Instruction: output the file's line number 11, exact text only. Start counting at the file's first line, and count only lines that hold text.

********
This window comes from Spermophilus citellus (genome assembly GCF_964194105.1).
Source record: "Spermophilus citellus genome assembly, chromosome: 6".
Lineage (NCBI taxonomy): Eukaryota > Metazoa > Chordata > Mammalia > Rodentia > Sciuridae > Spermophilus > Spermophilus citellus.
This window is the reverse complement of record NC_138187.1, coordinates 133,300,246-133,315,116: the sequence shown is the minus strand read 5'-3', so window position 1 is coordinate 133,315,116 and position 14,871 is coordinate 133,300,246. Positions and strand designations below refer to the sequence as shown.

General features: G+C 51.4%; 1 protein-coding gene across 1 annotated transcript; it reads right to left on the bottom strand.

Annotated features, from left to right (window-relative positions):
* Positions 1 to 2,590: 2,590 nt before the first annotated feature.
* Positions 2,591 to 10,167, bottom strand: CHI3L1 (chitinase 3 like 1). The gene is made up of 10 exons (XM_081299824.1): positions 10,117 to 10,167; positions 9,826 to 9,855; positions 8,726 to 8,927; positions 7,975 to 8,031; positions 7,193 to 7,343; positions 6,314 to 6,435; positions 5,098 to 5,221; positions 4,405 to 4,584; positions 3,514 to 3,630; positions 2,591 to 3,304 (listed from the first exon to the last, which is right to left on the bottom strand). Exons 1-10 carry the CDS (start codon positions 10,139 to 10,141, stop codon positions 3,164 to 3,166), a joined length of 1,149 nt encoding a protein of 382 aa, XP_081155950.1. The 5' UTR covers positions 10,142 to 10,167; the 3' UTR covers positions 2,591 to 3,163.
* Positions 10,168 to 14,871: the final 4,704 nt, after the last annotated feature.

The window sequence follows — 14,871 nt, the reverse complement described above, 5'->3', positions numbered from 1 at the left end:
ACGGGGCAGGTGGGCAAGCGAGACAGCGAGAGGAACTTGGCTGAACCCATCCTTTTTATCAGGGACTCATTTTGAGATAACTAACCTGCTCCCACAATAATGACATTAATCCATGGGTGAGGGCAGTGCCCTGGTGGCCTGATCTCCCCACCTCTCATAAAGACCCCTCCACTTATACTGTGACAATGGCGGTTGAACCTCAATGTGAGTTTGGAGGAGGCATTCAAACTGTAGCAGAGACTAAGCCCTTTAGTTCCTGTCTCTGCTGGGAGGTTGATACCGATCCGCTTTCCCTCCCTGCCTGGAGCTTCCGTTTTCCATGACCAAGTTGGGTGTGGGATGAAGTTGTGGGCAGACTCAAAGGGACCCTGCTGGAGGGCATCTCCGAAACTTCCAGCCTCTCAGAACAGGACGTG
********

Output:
ACGGGGCAGGTGGGCAAGCGAGACAGCGAGAGGAACTTGGCTGAACCCATCCTTTTTATCAGGGACTCATTTTGAGATAACTAACCTGCTCCCACAATAATGACATTAATCCATGGGTGAGGGCAGTGCCCTGGTGGCCTGATCTCCCCACCTCTCATAAAGACCCCTCCACTTATACTGTGACAATGGCGGTTGAACCTCAATGTGAGTTTGGAGGAGGCATTCAAACTGTAGCAGAGACTAAGCCCTTTAGTTCCTGTCTCTGCTGGGAGGTTGATACCGATCCGCTTTCCCTCCCTGCCTGGAGCTTCCGTTTTCCATGACCAAGTTGGGTGTGGGATGAAGTTGTGGGCAGACTCAAAGGGACCCTGCTGGAGGGCATCTCCGAAACTTCCAGCCTCTCAGAACAGGACGTG